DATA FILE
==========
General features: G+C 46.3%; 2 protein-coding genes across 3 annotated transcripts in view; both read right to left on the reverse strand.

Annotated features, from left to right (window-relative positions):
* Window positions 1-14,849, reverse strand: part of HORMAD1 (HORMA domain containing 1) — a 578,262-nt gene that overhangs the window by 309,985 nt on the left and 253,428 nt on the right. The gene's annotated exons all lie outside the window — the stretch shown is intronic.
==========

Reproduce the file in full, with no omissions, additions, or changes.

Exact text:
General features: G+C 46.3%; 2 protein-coding genes across 3 annotated transcripts in view; both read right to left on the reverse strand.

Annotated features, from left to right (window-relative positions):
* Window positions 1-14,849, reverse strand: part of HORMAD1 (HORMA domain containing 1) — a 578,262-nt gene that overhangs the window by 309,985 nt on the left and 253,428 nt on the right. The gene's annotated exons all lie outside the window — the stretch shown is intronic.